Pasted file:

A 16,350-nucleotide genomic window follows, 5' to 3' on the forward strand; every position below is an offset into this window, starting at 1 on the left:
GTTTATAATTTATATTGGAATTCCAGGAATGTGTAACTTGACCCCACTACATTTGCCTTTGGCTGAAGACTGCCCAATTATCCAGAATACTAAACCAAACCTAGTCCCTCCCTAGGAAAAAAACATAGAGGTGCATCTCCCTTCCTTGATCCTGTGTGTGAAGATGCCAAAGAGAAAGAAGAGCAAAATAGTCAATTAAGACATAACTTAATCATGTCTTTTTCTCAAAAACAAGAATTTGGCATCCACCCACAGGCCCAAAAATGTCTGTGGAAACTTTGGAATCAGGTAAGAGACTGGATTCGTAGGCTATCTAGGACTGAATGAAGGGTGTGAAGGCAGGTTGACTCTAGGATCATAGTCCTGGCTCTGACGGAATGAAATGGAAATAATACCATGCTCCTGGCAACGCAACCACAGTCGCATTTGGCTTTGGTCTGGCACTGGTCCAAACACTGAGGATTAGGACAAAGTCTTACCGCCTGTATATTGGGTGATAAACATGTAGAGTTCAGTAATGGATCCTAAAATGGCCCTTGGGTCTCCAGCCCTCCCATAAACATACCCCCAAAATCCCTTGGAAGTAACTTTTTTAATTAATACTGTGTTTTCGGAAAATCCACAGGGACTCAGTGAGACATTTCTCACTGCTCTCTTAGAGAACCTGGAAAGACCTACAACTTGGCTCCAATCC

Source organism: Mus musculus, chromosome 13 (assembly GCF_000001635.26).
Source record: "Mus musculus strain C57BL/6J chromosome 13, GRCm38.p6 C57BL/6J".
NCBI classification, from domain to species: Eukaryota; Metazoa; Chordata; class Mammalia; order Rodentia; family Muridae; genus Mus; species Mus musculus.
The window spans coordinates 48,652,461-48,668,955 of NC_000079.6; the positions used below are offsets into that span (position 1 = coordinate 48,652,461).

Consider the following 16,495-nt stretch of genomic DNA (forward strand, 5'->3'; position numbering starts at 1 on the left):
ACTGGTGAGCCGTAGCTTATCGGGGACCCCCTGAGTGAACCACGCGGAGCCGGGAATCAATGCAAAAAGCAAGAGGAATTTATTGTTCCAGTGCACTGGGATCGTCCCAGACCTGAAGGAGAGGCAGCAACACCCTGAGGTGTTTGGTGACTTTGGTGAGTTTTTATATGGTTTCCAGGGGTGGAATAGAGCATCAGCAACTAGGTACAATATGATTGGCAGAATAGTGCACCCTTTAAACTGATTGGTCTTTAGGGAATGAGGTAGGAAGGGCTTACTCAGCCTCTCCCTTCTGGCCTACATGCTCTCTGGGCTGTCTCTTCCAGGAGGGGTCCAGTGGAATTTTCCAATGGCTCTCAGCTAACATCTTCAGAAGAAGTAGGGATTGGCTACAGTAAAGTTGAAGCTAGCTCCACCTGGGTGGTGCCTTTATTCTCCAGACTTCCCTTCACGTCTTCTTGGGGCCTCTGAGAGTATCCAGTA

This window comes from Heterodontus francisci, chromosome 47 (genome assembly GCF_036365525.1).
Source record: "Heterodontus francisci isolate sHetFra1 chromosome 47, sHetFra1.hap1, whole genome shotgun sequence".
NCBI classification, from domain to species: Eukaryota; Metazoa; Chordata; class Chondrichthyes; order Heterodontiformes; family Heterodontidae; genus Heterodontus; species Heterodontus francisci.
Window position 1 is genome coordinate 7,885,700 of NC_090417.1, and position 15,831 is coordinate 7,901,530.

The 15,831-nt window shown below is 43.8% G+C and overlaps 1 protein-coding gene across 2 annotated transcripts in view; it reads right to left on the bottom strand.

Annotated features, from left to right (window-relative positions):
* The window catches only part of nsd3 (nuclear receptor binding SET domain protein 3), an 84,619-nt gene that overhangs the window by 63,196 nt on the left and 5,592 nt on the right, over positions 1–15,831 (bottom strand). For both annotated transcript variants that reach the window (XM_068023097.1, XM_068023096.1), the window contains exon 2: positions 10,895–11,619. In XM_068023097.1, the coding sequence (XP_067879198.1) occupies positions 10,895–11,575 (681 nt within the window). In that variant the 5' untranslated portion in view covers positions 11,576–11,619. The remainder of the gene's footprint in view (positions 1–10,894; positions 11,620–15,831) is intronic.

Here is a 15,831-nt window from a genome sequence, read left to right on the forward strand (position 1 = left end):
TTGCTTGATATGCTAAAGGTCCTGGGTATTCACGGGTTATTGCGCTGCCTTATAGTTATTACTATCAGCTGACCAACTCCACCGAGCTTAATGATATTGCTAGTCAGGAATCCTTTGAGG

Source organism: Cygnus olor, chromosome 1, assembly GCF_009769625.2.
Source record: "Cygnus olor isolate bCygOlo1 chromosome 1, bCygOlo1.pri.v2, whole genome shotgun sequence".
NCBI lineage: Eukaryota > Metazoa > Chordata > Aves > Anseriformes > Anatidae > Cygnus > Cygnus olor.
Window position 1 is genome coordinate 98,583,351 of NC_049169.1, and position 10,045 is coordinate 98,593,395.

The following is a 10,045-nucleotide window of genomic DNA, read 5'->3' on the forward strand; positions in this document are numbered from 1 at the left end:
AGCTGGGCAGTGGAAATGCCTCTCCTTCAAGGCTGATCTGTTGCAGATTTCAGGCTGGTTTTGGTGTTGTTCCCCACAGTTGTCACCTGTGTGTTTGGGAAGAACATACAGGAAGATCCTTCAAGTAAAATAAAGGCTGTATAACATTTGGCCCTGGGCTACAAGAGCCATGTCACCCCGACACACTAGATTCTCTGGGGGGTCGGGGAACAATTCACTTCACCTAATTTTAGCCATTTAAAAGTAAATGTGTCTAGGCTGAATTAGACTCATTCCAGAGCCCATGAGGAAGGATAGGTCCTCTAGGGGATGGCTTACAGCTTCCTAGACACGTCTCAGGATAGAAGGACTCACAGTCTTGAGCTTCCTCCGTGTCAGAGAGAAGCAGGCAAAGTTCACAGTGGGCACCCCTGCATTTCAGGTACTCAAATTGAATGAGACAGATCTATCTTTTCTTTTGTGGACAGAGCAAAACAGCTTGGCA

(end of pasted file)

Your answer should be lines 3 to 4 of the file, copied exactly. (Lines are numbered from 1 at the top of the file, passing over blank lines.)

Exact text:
Source organism: Mus musculus, chromosome 13 (assembly GCF_000001635.26).
Source record: "Mus musculus strain C57BL/6J chromosome 13, GRCm38.p6 C57BL/6J".